The estimates, the economists write, are "conservative." Growth could be even stronger if hard-to-model gains from more effective regulation and decreased policy uncertainty could be captured.

Yet 12 million new jobs over just four years would be one of the strongest periods of employment growth in recent history, and require the economy to consistently add 250,000 jobs every 30 days for 48 straight months.

According to the position paper, the quick turnaround would be spurred by the lower tax rates and drastic spending cuts that are the hallmark of Romney’s plan.

The implementation of Romney’s plan will of course require the cooperation of Congress, and it should be noted that presidential campaigns often make promises that fail to materialize.

The paper’s authors — Glenn Hubbard of Columbia, Greg Mankiw of Harvard, John Taylor of Stanford and Kevin Hassett of the American Enterprise Institute — also include a boilerplate critique of the Obama administration’s policies.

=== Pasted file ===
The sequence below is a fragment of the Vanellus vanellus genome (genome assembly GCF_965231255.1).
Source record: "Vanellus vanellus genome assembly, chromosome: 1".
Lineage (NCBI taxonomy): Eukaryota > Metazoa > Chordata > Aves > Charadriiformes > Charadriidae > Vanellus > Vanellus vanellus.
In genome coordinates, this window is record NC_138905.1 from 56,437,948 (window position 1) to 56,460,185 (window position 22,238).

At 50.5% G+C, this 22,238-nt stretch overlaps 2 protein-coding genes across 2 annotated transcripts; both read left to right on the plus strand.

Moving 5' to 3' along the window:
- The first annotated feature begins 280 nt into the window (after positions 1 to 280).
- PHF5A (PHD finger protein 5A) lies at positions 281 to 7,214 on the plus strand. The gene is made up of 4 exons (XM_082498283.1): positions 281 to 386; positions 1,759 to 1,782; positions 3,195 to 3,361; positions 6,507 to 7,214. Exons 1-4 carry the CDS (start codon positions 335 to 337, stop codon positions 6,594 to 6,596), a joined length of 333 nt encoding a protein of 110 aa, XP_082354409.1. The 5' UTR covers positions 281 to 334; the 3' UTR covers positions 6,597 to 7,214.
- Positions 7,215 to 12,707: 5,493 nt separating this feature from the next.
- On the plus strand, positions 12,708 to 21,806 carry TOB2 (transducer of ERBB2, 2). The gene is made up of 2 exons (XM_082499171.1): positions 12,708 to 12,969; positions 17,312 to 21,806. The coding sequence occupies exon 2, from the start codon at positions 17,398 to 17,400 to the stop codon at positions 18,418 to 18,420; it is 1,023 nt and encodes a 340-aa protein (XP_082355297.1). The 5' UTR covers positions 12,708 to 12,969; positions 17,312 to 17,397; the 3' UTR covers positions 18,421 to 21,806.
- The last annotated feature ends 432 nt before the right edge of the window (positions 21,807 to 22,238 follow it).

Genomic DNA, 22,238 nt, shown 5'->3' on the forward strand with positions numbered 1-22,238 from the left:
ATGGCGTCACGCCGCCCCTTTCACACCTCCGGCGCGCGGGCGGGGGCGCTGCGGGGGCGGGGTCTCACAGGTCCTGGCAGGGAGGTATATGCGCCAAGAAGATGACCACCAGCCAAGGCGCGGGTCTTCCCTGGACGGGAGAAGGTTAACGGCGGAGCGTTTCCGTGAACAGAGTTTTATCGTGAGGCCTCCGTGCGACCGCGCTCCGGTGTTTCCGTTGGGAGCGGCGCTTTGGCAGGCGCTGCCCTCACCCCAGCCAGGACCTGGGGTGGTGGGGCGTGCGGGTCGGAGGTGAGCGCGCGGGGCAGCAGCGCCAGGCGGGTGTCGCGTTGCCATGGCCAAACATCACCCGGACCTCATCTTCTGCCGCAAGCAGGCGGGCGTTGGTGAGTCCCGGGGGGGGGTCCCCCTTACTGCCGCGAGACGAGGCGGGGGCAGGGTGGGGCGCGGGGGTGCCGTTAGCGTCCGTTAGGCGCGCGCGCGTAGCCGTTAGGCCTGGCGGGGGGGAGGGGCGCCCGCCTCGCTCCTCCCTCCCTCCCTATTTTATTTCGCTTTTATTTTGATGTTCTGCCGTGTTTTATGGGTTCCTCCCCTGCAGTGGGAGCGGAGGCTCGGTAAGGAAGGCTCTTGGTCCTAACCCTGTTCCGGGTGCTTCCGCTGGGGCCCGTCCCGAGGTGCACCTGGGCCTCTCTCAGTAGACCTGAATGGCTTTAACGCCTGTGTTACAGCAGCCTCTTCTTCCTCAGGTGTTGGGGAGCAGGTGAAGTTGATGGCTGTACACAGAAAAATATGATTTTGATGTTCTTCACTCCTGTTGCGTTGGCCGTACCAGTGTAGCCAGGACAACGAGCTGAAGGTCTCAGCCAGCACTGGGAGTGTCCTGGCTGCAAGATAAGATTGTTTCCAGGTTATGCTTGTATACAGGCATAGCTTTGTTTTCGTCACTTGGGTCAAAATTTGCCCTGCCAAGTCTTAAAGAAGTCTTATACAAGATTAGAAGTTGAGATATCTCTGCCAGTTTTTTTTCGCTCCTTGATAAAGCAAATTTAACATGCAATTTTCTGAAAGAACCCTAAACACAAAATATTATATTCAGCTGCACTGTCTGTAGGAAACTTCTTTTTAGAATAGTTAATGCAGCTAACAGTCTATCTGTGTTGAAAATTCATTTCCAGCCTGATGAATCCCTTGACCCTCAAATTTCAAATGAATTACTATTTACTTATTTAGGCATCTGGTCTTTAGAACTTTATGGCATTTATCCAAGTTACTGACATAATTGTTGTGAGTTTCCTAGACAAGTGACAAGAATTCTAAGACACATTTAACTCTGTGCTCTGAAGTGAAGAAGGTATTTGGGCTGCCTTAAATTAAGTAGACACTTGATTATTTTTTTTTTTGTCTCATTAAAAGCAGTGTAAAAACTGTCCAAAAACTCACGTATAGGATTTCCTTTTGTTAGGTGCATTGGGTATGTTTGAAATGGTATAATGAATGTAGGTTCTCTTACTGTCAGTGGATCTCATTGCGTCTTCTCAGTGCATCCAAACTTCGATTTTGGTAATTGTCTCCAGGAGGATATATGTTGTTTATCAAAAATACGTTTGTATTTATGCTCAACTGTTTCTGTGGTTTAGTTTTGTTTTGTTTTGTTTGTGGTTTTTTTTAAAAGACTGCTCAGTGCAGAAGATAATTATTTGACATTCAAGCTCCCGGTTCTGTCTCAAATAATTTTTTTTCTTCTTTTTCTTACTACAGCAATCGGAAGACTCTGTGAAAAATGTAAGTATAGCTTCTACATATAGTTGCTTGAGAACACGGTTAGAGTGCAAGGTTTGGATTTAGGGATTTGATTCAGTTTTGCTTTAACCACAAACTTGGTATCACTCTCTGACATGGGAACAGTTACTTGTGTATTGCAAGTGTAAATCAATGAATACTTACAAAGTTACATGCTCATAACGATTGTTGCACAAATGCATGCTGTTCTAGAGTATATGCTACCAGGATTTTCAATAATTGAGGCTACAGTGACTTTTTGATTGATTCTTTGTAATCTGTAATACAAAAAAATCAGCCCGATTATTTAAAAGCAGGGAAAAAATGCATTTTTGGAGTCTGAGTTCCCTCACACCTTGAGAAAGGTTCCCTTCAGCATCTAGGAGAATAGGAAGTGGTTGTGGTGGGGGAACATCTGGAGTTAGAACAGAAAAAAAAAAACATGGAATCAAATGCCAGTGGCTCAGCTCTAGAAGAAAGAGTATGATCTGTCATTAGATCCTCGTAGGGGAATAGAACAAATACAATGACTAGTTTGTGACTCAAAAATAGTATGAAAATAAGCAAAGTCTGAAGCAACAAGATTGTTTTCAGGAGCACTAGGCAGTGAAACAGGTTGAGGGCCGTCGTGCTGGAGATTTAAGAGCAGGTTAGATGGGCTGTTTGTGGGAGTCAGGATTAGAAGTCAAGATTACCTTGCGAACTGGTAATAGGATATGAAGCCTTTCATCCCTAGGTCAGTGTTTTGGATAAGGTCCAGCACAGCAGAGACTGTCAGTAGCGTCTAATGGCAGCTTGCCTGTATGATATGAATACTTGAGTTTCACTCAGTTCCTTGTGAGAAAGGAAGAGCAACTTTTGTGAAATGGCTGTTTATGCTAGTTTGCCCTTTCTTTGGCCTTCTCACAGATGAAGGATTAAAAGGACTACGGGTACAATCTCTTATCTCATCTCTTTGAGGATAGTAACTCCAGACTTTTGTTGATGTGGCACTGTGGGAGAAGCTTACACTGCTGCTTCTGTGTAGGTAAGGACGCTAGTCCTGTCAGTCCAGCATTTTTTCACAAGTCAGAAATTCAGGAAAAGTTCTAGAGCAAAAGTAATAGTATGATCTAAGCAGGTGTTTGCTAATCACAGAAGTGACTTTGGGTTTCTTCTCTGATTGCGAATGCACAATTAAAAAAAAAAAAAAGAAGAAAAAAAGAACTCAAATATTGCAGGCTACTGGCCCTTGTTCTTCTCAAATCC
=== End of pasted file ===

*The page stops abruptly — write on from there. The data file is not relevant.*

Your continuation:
"America took a wrong turn in economic policy in the past three years," the authors write. "The United States underperformed the historical norm shown in the administration’s own forecasts, and its policies are to blame."

Much of the critique is focused on what the authors characterize as a pursuit of short-term patches — such as the stimulus — that failed to address deep-seated structural problems like an overly complicated tax code cheapest personal loan rates.

The paper criticizes Obama’s housing policies, for example, saying the administration "ignored" the weak market. But Romney has not offered a detailed alternative — and the paper does not shed any light on the candidate’s plan for the housing market.

And while the projections are spelled out in detail, the paper does not address any of the bubbling criticisms of Romney’s economic plan.

Related: Mitt Romney’s other tax secret